Child Predator screws up, gets caught

If you’re a pedophile, you’d be wise not to keep any prescription containers in view of a webcam with your lewd pictures. The information on such a bottle is what helped pedophile Stephen Keating get 110 years in the slammer says a CNN article.

4HBut the amazing thing is that the bottle’s information was extracted from a blurry image of it in the background of a photo that Keating took of one of his 14 victims. Keating posted the photo online, not knowing that that innocent little prescription bottle would get him busted—along with the fingerprints that were extracted off his fingertips in the image.

Yes, this is what forensic technology can do these days. Only some of Keating’s name and the prescription number were actually extracted in a photo lab, but it was enough information for a record check of the pharmacy to get his identity.

Homeland Security Investigations Cyber Crimes Center specialist Jim Cole says his Project Vic teamviews half a million images every week.

How does this technology work?

  • Computers use “Photo DNA” to speedily sift through hundreds of thousands of photos, separating previously viewed ones from new ones, sparing investigators from having to see disturbing images more than necessary.
  • Cole says that what used to take nine months now takes one month.

In another case, an image showed a woman and her victim holding a fish at a campground. The woman was a known offender…but where was this campsite?

The image of the fish was sent to Cornell University for analysis of the species: Where is this type of fish found? The location was narrowed down to a specific area, and then the campsite image, minus the offender and young victim, was sent to all the campsite advertisers in that region. They got a hit, and in fact, the reception room of the particular camping grounds had the same image on display. All of this took place in under four hours.

Even a blurry company logo on a shirt can be extracted for identification. In one case this led to a plumbing business where an offender used to work.

Where are all these images coming from in the first place? The public sends in tips to the CyberTipline. So do giants like Google, Facebook and Twitter. Cole says that the advanced technology has caused an exponential increase in the number of victims rescued.

Good guys 1. Predators ZERO.

Robert Siciliano personal and home security specialist to BestHomeSecurityCompanys.com discussing burglar proofing your home on Fox Boston. Disclosures.

Privacy Laws for Kids Online

Numerous privacy groups are urging the FTC to update its Children’s Online Privacy Protection Act of 1998. The primary goal of the Children’s Online Privacy Protection Act, or COPPA, is to give parents control over what information is collected from their children online and how such information may be used.

Jeff Chester, Executive Director of the Center for Digital Democracy said, “The Commission should enact new rules for COPPA that draw upon its current investigations into behavioral marketing and other current digital advertising practices. It’s time for the FTC to do a better job of protecting the privacy of children online.”

The Internet today isn’t what is was in 1998. Back in the day, when dial up – the online equivalent of a horse and buggy – was the only means of getting around, the risks weren’t as great as they are now. The speed of technology has outpaced the security of information and the learning curve of users. Over time, many web operators conveniently forget the rules, chose to do things their own way, and then apologize when they are accused of doing something wrong.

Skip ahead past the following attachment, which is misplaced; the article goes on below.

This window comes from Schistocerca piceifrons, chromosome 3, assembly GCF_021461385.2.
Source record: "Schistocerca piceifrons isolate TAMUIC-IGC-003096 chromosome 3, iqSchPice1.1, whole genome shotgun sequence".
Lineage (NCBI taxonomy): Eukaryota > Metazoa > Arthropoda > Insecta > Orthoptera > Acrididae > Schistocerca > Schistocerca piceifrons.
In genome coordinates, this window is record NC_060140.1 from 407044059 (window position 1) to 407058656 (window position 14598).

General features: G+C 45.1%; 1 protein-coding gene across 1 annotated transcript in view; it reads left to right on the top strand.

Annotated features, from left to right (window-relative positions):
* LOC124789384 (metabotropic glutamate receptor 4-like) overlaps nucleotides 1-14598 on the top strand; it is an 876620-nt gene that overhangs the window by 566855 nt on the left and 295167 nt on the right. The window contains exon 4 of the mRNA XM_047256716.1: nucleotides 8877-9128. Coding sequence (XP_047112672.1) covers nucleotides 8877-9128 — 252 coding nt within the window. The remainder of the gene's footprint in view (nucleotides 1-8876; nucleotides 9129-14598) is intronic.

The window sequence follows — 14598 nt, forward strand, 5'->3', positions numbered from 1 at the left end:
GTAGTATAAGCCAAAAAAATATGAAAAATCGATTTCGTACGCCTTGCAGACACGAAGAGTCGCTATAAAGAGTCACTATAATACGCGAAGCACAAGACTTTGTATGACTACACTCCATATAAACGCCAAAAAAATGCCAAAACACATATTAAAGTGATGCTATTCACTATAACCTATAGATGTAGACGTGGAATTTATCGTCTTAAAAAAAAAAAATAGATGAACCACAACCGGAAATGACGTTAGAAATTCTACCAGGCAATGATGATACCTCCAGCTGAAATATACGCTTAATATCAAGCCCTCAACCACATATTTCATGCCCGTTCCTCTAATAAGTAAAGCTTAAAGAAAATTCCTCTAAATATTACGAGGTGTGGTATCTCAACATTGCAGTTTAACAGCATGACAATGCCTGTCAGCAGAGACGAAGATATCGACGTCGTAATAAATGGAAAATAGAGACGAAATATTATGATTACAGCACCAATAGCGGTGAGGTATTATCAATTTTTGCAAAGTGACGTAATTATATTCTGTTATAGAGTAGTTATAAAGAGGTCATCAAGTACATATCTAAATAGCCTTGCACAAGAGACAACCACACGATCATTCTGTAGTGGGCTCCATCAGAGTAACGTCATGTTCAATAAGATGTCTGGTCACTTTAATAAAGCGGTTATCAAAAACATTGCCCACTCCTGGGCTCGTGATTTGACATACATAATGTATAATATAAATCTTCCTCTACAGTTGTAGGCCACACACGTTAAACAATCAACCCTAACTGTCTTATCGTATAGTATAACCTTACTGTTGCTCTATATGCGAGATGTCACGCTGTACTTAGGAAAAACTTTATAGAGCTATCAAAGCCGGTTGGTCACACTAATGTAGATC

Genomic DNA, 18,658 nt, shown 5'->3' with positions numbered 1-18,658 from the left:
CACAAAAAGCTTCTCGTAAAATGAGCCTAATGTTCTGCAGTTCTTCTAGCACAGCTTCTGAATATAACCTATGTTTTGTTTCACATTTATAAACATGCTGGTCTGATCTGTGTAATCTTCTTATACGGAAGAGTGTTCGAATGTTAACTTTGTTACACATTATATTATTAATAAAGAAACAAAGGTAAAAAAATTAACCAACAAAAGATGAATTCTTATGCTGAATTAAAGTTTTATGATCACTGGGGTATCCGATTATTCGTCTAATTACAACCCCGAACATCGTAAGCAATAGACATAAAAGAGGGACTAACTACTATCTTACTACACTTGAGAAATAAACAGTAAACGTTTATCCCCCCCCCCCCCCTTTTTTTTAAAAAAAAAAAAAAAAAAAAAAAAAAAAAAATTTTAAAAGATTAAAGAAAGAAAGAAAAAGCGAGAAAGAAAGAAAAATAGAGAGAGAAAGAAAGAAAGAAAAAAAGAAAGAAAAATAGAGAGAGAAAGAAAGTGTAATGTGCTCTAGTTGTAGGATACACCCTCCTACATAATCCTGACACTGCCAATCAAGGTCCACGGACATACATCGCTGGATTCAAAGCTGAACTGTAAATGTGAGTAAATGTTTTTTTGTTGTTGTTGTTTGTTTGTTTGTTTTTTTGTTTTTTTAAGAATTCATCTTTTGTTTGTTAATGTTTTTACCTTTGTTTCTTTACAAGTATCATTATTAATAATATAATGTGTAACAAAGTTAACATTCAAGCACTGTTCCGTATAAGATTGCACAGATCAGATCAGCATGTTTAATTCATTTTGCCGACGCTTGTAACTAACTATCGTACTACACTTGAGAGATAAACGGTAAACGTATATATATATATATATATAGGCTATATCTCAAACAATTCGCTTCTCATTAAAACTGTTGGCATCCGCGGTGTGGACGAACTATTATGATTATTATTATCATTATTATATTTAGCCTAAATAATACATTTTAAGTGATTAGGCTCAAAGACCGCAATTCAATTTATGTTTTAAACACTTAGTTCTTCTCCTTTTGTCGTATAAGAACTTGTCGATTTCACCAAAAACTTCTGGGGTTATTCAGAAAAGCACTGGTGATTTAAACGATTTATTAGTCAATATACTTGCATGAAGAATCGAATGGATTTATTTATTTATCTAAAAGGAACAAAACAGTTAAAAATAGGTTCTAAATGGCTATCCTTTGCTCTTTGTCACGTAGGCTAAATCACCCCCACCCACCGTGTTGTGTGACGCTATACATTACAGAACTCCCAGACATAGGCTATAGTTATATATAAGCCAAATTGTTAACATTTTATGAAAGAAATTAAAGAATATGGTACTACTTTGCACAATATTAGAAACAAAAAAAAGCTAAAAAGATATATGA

The original COPPA was designed around websites that sell merchandise. Today, we have social media, Second Life, online gaming sites, and smartphones that can access the Internet anywhere, anytime.

The report states, “several start-ups…are experimenting with ways to use cell phones to bridge the digital and physical worlds and turn the tasks of everyday life, like buying coffee and running errands, into a game.” Many major companies are taking advantage of these applications for promotional purposes. A major fast food chain, for example, offers a soda and sandwich to people who “check in” three times. This company is also able to “use the data they collect from people’s cell phones to learn more about who their customers are and how they behave.”

Geolocation could pose a privacy threat. Information collected through geolocation is particularly sensitive, since it can allow a child to be physically contacted wherever he or she is, at any time. Parents need to be aware if there is misuse.

The descriptively named website PleaseRobMe.com aggregates real time location information that users have voluntarily shared on Twitter in order to bring attention to the potential problems with this type of sharing.

The risks are magnified for children, who will often fail to comprehend the significance of sharing personal information. And when a child’s location is collected automatically, neither the parent nor the child is aware that this information is being shared, nor are they given the opportunity to consent or refuse to consent to such data collection.

Kids are plugged in all day, which means it’s imperative that parents understand how these technologies are slowly infiltrating children’s’ lives in ways that we couldn’t possibly have imagined a decade ago. Hopefully, more transparency and oversight of the wild, wild web will keep new technologies in check, and your kids more secure. A great site to help educate you and your kids is www.WiredKids.org.

Robert Siciliano, personal security expert adviser to Just Ask Gemalto, discusses child predators online on Fox News. Disclosures